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Monday, June 1, 2009

The United States' share of Global Warming

Climate Progress posted today on a report by Greenpeace that used WRI data to approximate the relative share of carbon that had been emitted by countries over the past 150 years.

Its finding's weren't particularly surprising — the United States had emitted the most of any country, followed by China. From what I could tell from the breakdown of the data, if the countries from the EU were totaled, they would rank somewhere near China.

But while the findings of the study weren't particularly surprising, it's statistics like these which will dominate the negotiations between the United States and China. Developing countries like China argue that Western Nations are using climate change as a way to maintain the status quo. After using "dirty development" to establish dominance, they're asking the rest of the world to develop using more expensive standards, which will slow growth in developing countries.

It's logic like this which kept China and India from participating in the Kyoto Protocol and will likely complicate the Copenhagen negotiations (referenced earlier as "one of the most complex in the history of the world," by Sen. Edward J. Markey).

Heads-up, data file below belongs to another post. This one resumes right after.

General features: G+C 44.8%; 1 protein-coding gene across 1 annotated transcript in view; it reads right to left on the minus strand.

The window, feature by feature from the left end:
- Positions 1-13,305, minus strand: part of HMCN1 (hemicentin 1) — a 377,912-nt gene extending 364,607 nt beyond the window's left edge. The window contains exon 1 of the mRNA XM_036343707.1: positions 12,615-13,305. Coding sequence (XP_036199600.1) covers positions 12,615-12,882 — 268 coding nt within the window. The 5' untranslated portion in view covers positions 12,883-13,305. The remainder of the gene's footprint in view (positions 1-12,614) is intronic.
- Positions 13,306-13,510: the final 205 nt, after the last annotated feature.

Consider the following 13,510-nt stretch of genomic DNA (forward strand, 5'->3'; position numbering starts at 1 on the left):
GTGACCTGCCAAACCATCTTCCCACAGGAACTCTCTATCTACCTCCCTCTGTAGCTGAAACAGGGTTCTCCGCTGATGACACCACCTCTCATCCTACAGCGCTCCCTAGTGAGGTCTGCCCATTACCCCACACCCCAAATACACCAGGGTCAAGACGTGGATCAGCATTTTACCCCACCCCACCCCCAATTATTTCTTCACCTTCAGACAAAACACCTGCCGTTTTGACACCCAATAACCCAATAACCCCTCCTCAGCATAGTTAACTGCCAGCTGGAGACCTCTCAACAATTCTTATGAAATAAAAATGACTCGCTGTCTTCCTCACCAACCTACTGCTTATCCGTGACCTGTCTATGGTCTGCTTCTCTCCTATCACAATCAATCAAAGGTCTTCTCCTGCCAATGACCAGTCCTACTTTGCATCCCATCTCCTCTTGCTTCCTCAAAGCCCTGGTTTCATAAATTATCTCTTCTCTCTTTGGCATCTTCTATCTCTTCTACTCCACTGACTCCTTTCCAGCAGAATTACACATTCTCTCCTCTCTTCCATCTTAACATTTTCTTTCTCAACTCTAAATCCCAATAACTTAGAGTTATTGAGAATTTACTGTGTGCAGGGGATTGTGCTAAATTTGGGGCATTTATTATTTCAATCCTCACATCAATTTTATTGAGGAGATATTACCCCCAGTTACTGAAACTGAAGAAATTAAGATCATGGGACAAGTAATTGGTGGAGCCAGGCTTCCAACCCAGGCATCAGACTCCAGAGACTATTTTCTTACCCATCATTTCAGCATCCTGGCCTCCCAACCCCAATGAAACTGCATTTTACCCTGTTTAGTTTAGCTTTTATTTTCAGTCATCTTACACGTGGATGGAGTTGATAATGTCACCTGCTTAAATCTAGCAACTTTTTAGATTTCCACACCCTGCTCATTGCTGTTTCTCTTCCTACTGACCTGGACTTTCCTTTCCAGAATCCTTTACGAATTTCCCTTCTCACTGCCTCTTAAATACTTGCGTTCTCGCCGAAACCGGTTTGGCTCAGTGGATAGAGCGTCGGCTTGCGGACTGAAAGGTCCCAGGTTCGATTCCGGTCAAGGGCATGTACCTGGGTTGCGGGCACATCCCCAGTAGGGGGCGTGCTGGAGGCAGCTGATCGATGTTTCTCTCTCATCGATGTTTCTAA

From China/India's prespective, this makes a lot of sense, even if you agree that access to cleaner energy is the way of the future (which, based on their investments, it seems like they agree). Why give your biggest competitors a leg up on you as you develop?

The United States, meanwhile, allowed this attitude to keep them from ratifying the Kyoto agreement. This time around, I think they should do the opposite — push for the highest standards possible, as a matter of principle. Then, use this principle to justify levying a "carbon tax" on imports, revenue from which will be used to offset American emissions. Doing this would use the power of the American Consumer to force our biggest suppliers to comply with the same standards we are, while allowing us to claim the moral high ground while we begin to re-tool our economy for a more energy efficient future.


Chris said...

Hey great post! I would like to touch base with you about your blog. Please contact me directly at chris@greenpress.com

Look forward to hearing from you.


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